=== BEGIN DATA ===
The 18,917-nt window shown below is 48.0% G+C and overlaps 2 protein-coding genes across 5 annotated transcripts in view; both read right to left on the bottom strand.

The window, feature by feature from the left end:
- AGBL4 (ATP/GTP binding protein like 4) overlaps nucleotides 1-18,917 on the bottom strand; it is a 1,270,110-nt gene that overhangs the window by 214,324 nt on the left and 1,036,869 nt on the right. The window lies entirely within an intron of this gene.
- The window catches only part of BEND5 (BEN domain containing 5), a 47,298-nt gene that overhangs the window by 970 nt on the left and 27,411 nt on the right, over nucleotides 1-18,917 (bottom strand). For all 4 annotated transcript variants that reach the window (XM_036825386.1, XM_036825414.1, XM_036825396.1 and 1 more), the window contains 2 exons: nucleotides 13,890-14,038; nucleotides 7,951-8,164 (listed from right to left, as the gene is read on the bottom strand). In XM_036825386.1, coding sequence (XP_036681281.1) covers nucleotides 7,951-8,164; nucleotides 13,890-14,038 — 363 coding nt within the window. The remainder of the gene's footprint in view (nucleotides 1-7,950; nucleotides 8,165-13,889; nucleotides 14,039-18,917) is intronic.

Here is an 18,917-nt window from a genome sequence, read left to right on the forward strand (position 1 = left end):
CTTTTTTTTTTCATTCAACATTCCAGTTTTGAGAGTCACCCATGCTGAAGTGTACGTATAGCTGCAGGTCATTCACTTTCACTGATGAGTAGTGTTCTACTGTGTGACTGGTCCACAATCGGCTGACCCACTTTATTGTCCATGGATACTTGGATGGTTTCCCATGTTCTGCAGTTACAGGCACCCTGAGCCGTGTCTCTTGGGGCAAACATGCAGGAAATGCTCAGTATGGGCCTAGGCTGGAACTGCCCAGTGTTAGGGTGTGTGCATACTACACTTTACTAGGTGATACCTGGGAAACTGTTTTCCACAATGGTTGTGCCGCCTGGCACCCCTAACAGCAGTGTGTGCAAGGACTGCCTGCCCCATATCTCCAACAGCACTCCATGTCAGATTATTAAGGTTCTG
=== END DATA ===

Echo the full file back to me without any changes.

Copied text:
The 18,917-nt window shown below is 48.0% G+C and overlaps 2 protein-coding genes across 5 annotated transcripts in view; both read right to left on the bottom strand.

The window, feature by feature from the left end:
- AGBL4 (ATP/GTP binding protein like 4) overlaps nucleotides 1-18,917 on the bottom strand; it is a 1,270,110-nt gene that overhangs the window by 214,324 nt on the left and 1,036,869 nt on the right. The window lies entirely within an intron of this gene.
- The window catches only part of BEND5 (BEN domain containing 5), a 47,298-nt gene that overhangs the window by 970 nt on the left and 27,411 nt on the right, over nucleotides 1-18,917 (bottom strand). For all 4 annotated transcript variants that reach the window (XM_036825386.1, XM_036825414.1, XM_036825396.1 and 1 more), the window contains 2 exons: nucleotides 13,890-14,038; nucleotides 7,951-8,164 (listed from right to left, as the gene is read on the bottom strand). In XM_036825386.1, coding sequence (XP_036681281.1) covers nucleotides 7,951-8,164; nucleotides 13,890-14,038 — 363 coding nt within the window. The remainder of the gene's footprint in view (nucleotides 1-7,950; nucleotides 8,165-13,889; nucleotides 14,039-18,917) is intronic.

Here is an 18,917-nt window from a genome sequence, read left to right on the forward strand (position 1 = left end):
CTTTTTTTTTTCATTCAACATTCCAGTTTTGAGAGTCACCCATGCTGAAGTGTACGTATAGCTGCAGGTCATTCACTTTCACTGATGAGTAGTGTTCTACTGTGTGACTGGTCCACAATCGGCTGACCCACTTTATTGTCCATGGATACTTGGATGGTTTCCCATGTTCTGCAGTTACAGGCACCCTGAGCCGTGTCTCTTGGGGCAAACATGCAGGAAATGCTCAGTATGGGCCTAGGCTGGAACTGCCCAGTGTTAGGGTGTGTGCATACTACACTTTACTAGGTGATACCTGGGAAACTGTTTTCCACAATGGTTGTGCCGCCTGGCACCCCTAACAGCAGTGTGTGCAAGGACTGCCTGCCCCATATCTCCAACAGCACTCCATGTCAGATTATTAAGGTTCTG